by Logan Perrone
After a frustrating offseason for Major League baseball executives, players, and its fans, a question to one of the biggest uncertainties was answered on Tuesday.
Infielder Manny Machado, one of the league’s premier free agents, signed the biggest contract (per average annual value) in American sports history with the San Diego Padres. The deal is worth $300 Million over 10 years with an opt-out clause after five years.
The deal comes after months of speculation, rumors, and general hysteria about where the five-time All-Star would play in 2019. Other teams who were in the sweepstakes include the Yankees, White Sox, and Philadelphia. It was rumored that New York was his ideal destination, but he was offered significantly less from the club.
The deal boasts well for Machado, who now becomes the center piece to an organization that features a promising farm system headlined by Fernando Tatis Jr., Luis Urias, and Francisco Mejia. While it’s unlikely the Padres will contend in 2019, it seems to be only a matter of time before the team makes its way back into the postseason.
The signing also has implications for current free agent Bryce Harper and 2020 free agent Nolan Arenado’s markets, and reflects the new climate of MLB free agency.
As for the Harper sweepstakes, Machado off the board means a couple of things. First, San Diego is, most likely, out of the running for Harper. The two sides engaged in talks, however they already have $48 million committed to first baseman Eric Hosmer and Machado, and it seems implausible (and downright crazy) that they would dish out another $30+ Million on another single player.
Secondly, the contract serves as a starting value for any team looking to ink the 26-year-old slugger. Harper’s agent Scott Boras is notorious for getting his clients paid, and with the bar now set by Machado, it’s almost given that any contract Harper will agree to will surpass that amount, whether in overall value, average annual value, or both.
Rockies’ third baseman Nolan Arenado is also impacted from the signing. With his impending free agency after the 2019 season, it is unclear if a return to the Mile-High City will happen. With a strong Dodgers team currently dominating the NL West and the Padres looming just beyond the horizon, Colorado may struggle to contend going forward, which doesn’t bode well for the possibility of bringing back the face of its franchise.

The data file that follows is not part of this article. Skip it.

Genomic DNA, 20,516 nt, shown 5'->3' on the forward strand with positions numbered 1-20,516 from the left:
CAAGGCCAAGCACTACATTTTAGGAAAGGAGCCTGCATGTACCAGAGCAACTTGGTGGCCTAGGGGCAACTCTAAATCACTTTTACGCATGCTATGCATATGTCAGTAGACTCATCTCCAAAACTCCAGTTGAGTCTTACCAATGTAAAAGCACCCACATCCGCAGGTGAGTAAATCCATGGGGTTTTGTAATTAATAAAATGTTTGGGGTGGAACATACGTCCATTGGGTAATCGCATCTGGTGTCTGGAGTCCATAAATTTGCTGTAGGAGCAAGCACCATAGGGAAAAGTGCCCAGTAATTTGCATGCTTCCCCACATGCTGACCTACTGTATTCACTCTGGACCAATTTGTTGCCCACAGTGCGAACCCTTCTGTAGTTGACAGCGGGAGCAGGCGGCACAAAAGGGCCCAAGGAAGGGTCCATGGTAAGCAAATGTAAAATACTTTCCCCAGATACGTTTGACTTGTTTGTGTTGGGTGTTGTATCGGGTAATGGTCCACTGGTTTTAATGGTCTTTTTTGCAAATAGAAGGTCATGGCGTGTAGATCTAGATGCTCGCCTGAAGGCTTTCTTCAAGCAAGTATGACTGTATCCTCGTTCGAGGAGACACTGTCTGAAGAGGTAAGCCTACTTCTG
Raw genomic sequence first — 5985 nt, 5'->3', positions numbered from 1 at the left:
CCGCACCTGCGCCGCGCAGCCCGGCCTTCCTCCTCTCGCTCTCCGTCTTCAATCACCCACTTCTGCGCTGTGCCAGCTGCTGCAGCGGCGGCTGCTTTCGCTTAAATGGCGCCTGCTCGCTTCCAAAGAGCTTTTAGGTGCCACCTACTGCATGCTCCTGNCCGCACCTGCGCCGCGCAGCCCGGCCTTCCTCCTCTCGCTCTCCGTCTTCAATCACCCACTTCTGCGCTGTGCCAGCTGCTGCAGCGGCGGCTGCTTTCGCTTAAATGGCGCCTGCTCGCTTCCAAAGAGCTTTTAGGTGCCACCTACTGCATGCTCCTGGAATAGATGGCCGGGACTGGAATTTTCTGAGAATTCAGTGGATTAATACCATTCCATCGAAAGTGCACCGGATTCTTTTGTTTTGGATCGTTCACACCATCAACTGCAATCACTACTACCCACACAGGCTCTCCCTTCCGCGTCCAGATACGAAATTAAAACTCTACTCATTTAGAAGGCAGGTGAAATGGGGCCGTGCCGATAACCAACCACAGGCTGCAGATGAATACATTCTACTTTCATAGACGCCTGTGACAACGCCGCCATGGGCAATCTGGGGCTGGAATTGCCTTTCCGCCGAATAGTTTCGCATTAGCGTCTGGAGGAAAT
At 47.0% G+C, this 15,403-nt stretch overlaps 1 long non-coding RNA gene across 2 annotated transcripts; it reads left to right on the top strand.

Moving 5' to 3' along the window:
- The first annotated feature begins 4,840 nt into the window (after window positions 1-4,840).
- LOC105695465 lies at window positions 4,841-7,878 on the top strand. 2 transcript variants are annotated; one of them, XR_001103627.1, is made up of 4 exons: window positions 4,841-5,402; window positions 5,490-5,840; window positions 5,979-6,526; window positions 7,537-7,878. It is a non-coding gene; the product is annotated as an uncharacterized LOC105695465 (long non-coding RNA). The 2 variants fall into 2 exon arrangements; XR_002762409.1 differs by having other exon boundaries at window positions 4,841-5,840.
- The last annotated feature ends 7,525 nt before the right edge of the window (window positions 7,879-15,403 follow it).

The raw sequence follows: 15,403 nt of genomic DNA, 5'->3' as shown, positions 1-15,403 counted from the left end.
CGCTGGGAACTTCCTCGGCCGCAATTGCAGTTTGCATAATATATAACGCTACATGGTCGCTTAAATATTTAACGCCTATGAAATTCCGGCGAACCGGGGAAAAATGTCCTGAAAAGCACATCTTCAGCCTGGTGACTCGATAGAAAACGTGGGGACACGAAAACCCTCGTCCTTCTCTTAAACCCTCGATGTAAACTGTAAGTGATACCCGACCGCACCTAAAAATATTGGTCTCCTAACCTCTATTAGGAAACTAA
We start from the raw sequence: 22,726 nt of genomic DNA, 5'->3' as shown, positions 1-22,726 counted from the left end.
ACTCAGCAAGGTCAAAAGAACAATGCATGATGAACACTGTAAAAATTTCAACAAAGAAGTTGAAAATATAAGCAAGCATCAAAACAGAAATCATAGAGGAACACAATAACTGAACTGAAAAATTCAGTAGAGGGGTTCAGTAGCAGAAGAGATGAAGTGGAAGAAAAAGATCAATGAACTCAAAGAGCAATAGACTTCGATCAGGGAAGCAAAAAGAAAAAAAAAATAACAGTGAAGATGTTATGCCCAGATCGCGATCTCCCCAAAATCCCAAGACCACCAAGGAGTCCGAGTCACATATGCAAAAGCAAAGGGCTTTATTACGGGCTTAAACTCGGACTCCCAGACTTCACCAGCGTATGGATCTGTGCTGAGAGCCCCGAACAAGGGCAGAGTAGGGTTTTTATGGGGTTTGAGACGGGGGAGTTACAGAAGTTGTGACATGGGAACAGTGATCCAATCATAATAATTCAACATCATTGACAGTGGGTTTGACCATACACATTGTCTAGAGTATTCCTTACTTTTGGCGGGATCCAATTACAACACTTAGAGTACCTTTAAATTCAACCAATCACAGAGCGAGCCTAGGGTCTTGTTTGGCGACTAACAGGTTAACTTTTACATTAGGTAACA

To make matters worse for the Rockies, plenty of teams who could contend in 2020 and outbid the Rockies for Arenado may need a third baseman. Teams like Philadelphia, Milwaukee, the Chicago Cubs, and Washington all have players in the hot corner with contracts that expire in 2019. They also have money to spend on a superstar free agent.
Machado’s massive contract is undoubtedly impressive, but it has a larger impact on nature of free agency in today’s game. The business aspect has become a very interesting part of baseball as it has transformed with the game’s evolution.
Most noticeable is how teams dish out money in contracts. Traditionally, players have been paid for what they have done and accomplished prior to exploring the market; players that performed well early in their careers had a higher price tag going into free agency. Now, in an age where analytics and metrics are common place in Major League Baseball, players sign contracts that reflect their projected success.
With the MLB’s analytical revolution, players now look to get paid in the early stretch of their career instead of later. Young talent across the league sees how free agency has changed, and are aware that the best time for them to obtain maximum value is during the peak years of their career when the numbers say they will have the most success. Gone are they days where players receive sizeable contracts in their early thirties, since front offices also understand what their worth will be down the line.
These two factors combined have culminated in two very stagnant offseasons. MLB clubs have noticed the kickbacks of trying to negotiate with players’ large asking prices and would rather take a gamble on a young promising prospect for a fraction of the price. The athletes are not the victim, however- players use competing teams as bargaining chips to milk organizations for the greatest amount of dollars- which, like in Machado’s case, leaves the biggest names in the game without a team until the eleventh-hour.
Overall, the Machado signing is a revelation that baseball is evolving. The signing affects not only who’s available in this year’s market but next year’s as well. It also reflects the uneasy relationship between players and executives that have made for back-to-back consecutive frustrating offseasons. Nonetheless, the Padres have acquired a generational talent to headline a possible dynasty just a few years away from postseason contention.
Edited by Garrett Jones | @email@example.com